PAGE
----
Using Blacklight to detect and remove Rootkits from your computerBy Lawrence Abrams on May 18, 2006 | Last Updated: February 27, 2012 | Read 137,114 times.
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Rootkits are scary and becoming a larger and larger menace to our computers every day. In the past if our computers were infected with a piece of malware, we simply removed it and we were clean of the infection. Now that rootkits are commonly bundled with other malware, this cleaning process has become even harder to do. This tutorial will cover how to use F-Secure Blacklight to scan your computer for rootkits and help you to remove them.
Note: Blacklight is scheduled to not be available past June 1st 2006. There are rumors though that it may be extended.
The first step is to download Blacklight. You can download Blacklight directly from F-Secure's web site at this link:
Once you click on the above link you will be presented with a prompt asking what you would like to do with the file. I suggest you save the file directly to your desktop where we will run it from there. Once the file has finished downloading you will see an icon similar to the one in Figure 1 below.
Table 1. Different types of found items in Blacklight
In order to tag a particular file or process that you would like to clean, you need to left-click once on an entry with your mouse so that it is highlighted, and then press the Rename button. When you do this, the action will change from None to Rename. Once you set a file to Rename, you can untag it by pressing the None button so that no action is performed on this particular item.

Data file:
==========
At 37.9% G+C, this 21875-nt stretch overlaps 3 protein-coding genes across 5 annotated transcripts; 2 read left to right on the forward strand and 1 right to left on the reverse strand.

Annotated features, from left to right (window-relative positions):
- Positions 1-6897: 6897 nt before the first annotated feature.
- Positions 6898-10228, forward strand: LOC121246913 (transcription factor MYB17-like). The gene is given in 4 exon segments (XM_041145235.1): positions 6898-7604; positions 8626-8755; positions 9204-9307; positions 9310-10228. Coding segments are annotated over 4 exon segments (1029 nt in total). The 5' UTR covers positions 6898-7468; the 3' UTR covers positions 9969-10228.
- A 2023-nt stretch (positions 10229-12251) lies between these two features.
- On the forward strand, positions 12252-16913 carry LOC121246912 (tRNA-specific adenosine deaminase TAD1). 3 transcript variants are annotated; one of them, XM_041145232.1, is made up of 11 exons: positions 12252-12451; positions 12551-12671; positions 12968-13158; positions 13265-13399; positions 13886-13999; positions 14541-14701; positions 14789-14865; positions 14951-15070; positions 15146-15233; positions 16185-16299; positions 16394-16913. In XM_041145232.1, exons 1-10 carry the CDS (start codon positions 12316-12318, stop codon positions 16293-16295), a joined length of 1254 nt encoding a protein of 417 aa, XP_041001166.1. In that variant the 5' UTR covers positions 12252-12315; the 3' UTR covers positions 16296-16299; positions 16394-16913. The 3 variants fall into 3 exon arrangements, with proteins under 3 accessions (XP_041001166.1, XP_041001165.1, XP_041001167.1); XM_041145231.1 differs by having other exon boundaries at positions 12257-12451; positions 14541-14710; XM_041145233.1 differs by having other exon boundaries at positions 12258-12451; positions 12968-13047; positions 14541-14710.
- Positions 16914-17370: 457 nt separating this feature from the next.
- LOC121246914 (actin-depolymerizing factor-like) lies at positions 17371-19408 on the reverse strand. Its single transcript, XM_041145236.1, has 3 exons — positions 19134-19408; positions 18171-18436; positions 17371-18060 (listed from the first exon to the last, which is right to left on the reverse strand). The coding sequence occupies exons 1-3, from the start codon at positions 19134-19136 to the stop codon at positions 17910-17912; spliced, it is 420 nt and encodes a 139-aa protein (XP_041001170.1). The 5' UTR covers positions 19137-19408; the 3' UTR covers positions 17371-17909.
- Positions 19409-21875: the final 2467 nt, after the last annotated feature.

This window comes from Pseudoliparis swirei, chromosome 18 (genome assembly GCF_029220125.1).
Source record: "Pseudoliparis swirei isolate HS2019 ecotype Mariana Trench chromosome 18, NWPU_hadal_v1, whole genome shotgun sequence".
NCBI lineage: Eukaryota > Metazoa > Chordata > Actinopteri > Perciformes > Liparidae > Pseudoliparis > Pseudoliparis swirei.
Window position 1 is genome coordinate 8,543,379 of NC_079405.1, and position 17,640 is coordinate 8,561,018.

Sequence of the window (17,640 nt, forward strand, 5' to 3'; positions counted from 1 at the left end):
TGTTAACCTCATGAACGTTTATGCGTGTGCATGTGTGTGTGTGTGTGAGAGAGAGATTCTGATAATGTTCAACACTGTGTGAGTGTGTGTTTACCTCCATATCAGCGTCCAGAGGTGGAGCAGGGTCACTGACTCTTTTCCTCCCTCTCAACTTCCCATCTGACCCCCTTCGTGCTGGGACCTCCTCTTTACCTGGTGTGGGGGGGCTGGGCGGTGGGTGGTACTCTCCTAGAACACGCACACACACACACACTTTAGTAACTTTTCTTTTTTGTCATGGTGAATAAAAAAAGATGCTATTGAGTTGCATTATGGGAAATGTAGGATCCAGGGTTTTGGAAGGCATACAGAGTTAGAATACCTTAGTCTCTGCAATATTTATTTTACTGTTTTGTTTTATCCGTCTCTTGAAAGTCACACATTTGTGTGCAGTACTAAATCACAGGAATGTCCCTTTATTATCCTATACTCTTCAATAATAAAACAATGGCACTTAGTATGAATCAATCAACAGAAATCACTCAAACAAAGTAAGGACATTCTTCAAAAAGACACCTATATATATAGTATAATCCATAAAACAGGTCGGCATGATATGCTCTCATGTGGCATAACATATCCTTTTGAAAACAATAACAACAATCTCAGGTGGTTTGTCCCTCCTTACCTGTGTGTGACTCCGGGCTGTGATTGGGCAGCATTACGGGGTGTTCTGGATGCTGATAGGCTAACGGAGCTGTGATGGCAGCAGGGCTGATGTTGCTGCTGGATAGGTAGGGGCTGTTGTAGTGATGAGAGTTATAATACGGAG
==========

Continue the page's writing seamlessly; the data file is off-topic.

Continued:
If you would like more information about the entry, you can double-click on it with your mouse. This will bring up a small screen showing you more detailed information about the file or process such as the location of the file, the description information, and the company information. It is common for the description and company information to be blank so do not be worried if there is nothing listed there.
It is important to note that rootkits can hide legitimate processes and files. For example the rootkit in the screen above is hiding Explorer.EXE and Winlogon.exe which are both legitimate Microsoft Windows files and processes. So when selecting the files you would like to rename please make sure you are only renaming the malware files as renaming the wrong files can cause problems with your Windows installation.
They would now be named:
As long as these files are confirmed as being malware, you can then delete them from your computer. Blacklight when it performs a scan will create a log file in the same folder that you ran the program from. If you followed the steps in this tutorial, that folder would be your Windows Desktop. The file name of the log file will start with fsbl- followed by the data and some other numbers. An example is fsbl-20060518203951.log.
Once these rootkit files have been deleted, it is advised that you scan your computer with an antivirus and an antispyware software in order to remove any leftover files. Most of the programs below have a free trial use that expires after a certain amount of time.
Reputable antispyware programs are:
Recommended antimalware and antivirus software are:
AVG Antivirus (Free version available for personal use)
Now that you know how to use Blacklight you have another tool in your arsenal in the growing threat of rootkits. As rootkits are now commonly bundled with other malware, if you become infected with a spyware, worm, or other malware, you should run this program and let it check for rootkits as well. If you have concerns about renaming and deleting any found files yourself, feel free to post the log of your scan as a topic in our Am I infected? What do I do? forum. Someone will examine your log and then let you know what should be done.
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